In fact, a small July 2017 observational study in the Journal of Evidence-Based Complementary & Alternative Medicine found that participants who listened to a low-frequency, Tibetan singing bowl meditation scored significantly lower on anxiety and depression scales than prior to listening, suggesting it does have some mental benefit.

Bottom line: Sound healing therapy, in the form of sound frequencies, cannot necessarily cure or heal you, and more scientific studies are needed in order to fully understand its effect on brain chemistry. But if it brings you a sense of calm, and helps you better deal with things like PMDD or PMS, it’s harmless and can be worth a try, especially in conjunction with care from your doctor.

And keep in mind: If you’re having depressive thoughts, thoughts of suicide, or thoughts of harming yourself or someone else, this is considered a mental health emergency that requires professional care. Call your doctor and go to the nearest emergency room as soon as possible. You can also call or text “988,” the National Suicide and Crisis Lifeline, for immediate support.

Is there a future for sound healing therapy?

Sound healing therapy could be the wave (pun intended) of the future of holistic health care. There’s no denying that apps like SOAAK are offering convenient and easy options to stop the effects of stress and anxiety in its tracks, and help you lead a calmer existence. Though we still have a long way to go in completely understanding the effect of frequencies on health and the human body, I have a feeling we’ll start to see more and more sound therapy apps (and other holistic apps) crop up in the coming years.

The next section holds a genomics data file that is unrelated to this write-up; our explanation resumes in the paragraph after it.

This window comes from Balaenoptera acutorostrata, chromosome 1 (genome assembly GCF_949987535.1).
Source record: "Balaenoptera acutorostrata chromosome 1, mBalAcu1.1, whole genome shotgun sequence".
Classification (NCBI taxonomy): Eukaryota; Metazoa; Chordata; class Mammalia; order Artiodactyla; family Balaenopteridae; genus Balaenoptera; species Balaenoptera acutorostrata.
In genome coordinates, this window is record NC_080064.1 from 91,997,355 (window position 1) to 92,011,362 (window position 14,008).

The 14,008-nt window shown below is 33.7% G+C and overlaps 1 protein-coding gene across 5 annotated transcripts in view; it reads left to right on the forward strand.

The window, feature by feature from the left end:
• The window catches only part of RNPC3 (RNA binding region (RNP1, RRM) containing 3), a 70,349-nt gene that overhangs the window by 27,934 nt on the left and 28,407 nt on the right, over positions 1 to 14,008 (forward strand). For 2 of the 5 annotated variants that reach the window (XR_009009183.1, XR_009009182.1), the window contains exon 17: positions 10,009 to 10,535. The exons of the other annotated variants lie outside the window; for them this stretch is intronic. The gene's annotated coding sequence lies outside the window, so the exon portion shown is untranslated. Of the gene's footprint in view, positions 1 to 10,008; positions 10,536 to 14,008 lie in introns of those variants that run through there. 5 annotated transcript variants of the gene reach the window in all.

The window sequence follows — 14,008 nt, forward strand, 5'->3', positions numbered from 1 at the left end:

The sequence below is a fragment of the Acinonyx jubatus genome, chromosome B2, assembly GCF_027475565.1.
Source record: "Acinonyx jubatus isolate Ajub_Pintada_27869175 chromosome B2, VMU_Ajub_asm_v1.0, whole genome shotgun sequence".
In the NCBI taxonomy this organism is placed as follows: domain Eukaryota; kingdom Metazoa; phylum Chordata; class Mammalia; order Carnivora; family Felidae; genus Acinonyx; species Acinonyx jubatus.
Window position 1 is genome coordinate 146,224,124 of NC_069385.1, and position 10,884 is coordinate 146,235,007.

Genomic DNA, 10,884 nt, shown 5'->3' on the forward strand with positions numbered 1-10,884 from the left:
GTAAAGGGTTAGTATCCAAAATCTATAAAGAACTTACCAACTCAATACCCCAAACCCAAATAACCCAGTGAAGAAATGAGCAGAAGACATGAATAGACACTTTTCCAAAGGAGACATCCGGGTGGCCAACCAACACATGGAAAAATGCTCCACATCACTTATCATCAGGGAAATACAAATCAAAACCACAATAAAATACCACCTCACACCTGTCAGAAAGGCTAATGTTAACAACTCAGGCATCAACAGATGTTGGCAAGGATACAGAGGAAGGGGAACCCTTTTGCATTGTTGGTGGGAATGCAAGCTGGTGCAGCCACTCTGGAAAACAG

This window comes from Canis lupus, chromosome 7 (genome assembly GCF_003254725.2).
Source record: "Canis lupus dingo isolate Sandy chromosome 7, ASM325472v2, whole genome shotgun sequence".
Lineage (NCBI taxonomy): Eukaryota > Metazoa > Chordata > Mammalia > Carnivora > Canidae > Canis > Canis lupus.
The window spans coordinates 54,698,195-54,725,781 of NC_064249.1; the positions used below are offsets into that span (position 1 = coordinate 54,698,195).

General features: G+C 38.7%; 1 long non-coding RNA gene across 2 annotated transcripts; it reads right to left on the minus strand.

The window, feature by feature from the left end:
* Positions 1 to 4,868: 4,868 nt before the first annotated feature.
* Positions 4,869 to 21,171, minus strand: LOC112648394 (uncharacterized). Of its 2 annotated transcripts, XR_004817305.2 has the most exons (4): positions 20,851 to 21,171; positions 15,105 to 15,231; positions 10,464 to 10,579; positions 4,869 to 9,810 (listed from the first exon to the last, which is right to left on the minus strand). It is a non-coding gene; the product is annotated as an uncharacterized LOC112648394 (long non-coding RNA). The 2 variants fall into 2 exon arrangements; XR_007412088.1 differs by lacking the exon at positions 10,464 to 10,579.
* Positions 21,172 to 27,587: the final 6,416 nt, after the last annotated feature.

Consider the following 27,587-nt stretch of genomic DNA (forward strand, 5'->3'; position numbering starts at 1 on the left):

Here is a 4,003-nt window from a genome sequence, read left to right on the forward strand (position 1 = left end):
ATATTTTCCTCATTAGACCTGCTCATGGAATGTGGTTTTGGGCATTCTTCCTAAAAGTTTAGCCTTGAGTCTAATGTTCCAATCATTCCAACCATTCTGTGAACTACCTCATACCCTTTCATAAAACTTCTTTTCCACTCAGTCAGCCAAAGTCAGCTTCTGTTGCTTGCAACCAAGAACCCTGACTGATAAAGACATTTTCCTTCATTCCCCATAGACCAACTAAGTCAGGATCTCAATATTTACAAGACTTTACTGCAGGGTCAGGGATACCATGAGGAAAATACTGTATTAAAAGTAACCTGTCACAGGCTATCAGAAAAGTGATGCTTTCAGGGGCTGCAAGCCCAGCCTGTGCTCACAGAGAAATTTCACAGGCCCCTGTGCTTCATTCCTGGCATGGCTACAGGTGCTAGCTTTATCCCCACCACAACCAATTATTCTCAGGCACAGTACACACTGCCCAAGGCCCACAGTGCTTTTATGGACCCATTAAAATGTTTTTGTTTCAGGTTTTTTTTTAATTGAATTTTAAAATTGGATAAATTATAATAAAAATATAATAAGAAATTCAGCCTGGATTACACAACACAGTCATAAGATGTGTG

Both Penix and Widney say they want to help people “reclaim their health, and take their care into their own hands.” Using this app has certainly made me think more about the ways I can better take care of myself during my 10-day, pre-period phase, and reclaim this monthly routine.

If you want to try SOAAK

If you have PMDD, PMS, want to get better sleep, or are just plain curious about the effects of sound healing, download SOAAK today on IOS or Android and start a seven-day free trial. From there, you can opt for a monthly subscription of $29.99 per month, or a yearly subscription at $24.99 per month (or $300 per year).


Well+Good articles reference scientific, reliable, recent, robust studies to back up the information we share. You can trust us along your wellness journey.


  1. Goldsby, Tamara L, and Michael E Goldsby. “Eastern Integrative Medicine and Ancient Sound Healing Treatments for Stress: Recent Research Advances.” Integrative medicine (Encinitas, Calif.) vol. 19,6 (2020): 24-30.

  2. Calamassi, Diletta, and Gian Paolo Pomponi. “Music Tuned to 440 Hz Versus 432 Hz and the Health Effects: A Double-blind Cross-over Pilot Study.” Explore (New York, N.Y.) vol. 15,4 (2019): 283-290. doi:10.1016/j.explore.2019.04.001

  3. Goldsby, Tamara L et al. “Effects of Singing Bowl Sound Meditation on Mood, Tension, and Well-being: An Observational Study.” Journal of evidence-based complementary & alternative medicine vol. 22,3 (2017): 401-406. doi:10.1177/2156587216668109